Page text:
The C++ programming language emerges as the dominant object-oriented language in the computer industry when Bjarne Stroustrup publishes the book The C++ Programming Language. Stroustrup, from AT&T Bell Labs, said his motivation stemmed from a desire to create a language that would allow for more complex programs and which combined the low-level features of BCPL with the high-level structures of Simula.
According to Stroustrup: "C++ is a general purpose programming language designed to make programming more enjoyable for the serious programmer.”
Aldus announces its PageMaker program for use on Macintosh computers, launching the desktop publishing revolution. Two years later, Aldus released a version for the IBM PC. Developed by Paul Brainerd, PageMaker allowed users to combine graphics and text easily into professional quality documents.
Pagemaker was one of three components to the desktop publishing revolution. The other two were the invention of Postscript by Adobe and the LaserWriter laser printer from Apple. All three were necessary to create a desktop publishing environment.
Boston-based Denning designed the Sentry robot as a security guard patrolling for up to 14 hours at 3 mph. It radioed an alert about anything unusual in a 150-foot radius. The product, and the company, did not succeed.
Professor Nicholas Negroponte and former MIT President Jerome Wiesner, a former science advisor to President John F. Kennedy, founds the MIT Media Lab in 1980. The Media Lab opened in an I.M. Pei-designed building, initially focusing on the 'Digital Revolution' in areas as wide-ranging as electronic music, machine learning, holography, computer graphics, and art. Work at the lab has led to hundreds of patents and many spin-off companies.
Since 1983, the American electronic game market had been depressed due to a glut of poorly performing games and consoles. That same year, Nintendo released its Famicom gaming system in Japan. Renamed the Nintendo Entertainment System (NES) when it was released in North America, the NES started to reverse the fortunes of the American game industry. The system launched with eighteen available titles, and was largely responsible for turning Mario the Plumber into one of the most enduring characters in the history of video games.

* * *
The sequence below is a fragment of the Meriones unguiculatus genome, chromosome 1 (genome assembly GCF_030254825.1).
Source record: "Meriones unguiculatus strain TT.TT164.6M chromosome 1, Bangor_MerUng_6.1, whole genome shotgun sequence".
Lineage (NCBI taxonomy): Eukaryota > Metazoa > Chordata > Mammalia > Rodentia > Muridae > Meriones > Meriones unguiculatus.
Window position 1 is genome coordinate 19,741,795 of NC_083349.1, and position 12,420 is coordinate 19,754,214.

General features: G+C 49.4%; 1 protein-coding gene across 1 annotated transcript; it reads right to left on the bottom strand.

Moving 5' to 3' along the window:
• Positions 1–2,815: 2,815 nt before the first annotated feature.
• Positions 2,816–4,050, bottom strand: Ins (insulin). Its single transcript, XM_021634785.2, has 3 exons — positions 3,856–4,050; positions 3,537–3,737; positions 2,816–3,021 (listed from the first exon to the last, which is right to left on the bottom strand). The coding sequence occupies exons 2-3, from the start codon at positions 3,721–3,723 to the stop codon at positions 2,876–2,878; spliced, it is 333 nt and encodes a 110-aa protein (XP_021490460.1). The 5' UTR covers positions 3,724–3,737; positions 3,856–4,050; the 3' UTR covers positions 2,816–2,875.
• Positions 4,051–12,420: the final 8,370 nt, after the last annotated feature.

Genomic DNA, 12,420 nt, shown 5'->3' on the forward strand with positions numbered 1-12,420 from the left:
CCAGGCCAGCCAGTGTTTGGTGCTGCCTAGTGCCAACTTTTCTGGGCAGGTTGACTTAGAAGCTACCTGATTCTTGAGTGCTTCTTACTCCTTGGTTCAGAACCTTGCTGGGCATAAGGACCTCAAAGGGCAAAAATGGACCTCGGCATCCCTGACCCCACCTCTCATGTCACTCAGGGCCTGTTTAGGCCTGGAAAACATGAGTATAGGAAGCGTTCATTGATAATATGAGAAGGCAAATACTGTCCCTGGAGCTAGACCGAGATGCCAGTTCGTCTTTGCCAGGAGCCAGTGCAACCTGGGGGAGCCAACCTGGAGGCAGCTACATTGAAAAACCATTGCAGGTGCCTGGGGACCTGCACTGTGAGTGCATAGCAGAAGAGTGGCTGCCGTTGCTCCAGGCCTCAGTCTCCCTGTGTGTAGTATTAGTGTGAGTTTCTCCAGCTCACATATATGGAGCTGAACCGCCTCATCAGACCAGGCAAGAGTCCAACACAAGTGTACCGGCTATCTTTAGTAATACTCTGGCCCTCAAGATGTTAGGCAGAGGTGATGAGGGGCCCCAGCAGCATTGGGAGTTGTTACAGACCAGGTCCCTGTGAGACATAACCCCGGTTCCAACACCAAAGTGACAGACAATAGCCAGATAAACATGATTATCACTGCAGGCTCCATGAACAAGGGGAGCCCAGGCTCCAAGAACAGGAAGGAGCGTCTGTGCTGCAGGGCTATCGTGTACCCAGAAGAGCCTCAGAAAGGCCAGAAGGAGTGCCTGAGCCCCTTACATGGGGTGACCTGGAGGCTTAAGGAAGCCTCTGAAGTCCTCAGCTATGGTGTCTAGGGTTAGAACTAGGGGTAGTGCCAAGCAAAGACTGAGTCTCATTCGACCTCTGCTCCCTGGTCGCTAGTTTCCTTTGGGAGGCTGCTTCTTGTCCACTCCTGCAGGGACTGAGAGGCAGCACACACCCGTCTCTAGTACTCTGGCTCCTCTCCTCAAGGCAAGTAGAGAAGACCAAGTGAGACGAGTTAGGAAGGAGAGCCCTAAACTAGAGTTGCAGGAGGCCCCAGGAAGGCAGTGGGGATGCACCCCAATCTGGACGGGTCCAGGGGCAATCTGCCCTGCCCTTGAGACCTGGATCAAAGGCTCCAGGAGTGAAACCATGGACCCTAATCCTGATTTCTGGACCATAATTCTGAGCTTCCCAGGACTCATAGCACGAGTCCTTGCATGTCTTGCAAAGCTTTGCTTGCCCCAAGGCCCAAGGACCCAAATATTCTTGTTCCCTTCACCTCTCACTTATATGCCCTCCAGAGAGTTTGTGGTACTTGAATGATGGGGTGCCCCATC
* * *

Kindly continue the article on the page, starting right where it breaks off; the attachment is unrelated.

The Omnibot 2000 remote-controlled programmable robot toy could move, talk and carry objects. The cassette player in its chest recorded actions to be taken and speech to be played.
In 1984, Michael Dell creates PC's Limited while still a student of the University of Texas at Austin. The dorm-room headquartered company sold IBM PC-compatible computers built from stock components. Dell dropped out of school to focus on his business and in 1985, the company produced the first computer of its own design, the Turbo PC, which sold for $795. By the early 1990s, Dell became one of the leading computer retailers.
Commodore’s Amiga 1000 is announced with a major event at New York's Lincoln Center featuring celebrities like Andy Warhol and Debbie Harry of the musical group Blondie. The Amiga sold for $1,295 (without monitor) and had audio and video capabilities beyond those found in most other personal computers. It developed a very loyal following while add-on components allowed it to be upgraded easily. The inside of the Amiga case is engraved with the signatures of the Amiga designers, including Jay Miner as well as the paw print of his dog Mitchy.
Stewart Brand, publisher of counterculture bible The Whole Earth Catalog, and Larry Brilliant start an Bulletin Board System (BBS) to host what they term an online community. The Well attracts an eclectic mix of intellectuals, computer geeks, hippies, Grateful Dead fans, writers, entrepreneurs, and journalists. Journalists are given free memberships in the early days, leading to many articles about the community and helping it grow.
U.S. Internet protocols (TCP/IP) get a major boost when the National Science foundation forms the NSFNET, linking five supercomputer centers at Princeton University, Pittsburgh, University of California at San Diego, University of Illinois at Urbana-Champaign, and Cornell University. Soon, over a dozen regional and educational networks will be added, including BITNET, CSNET, and a dozen or so others. Parts of the original ARPAnet had been reassigned to NSFNET, while others had gone to the military network, MILNET. The NSFNET is a major factor in helping Internet protocols win out over rival protocols like OSI, SNA, and DECNET.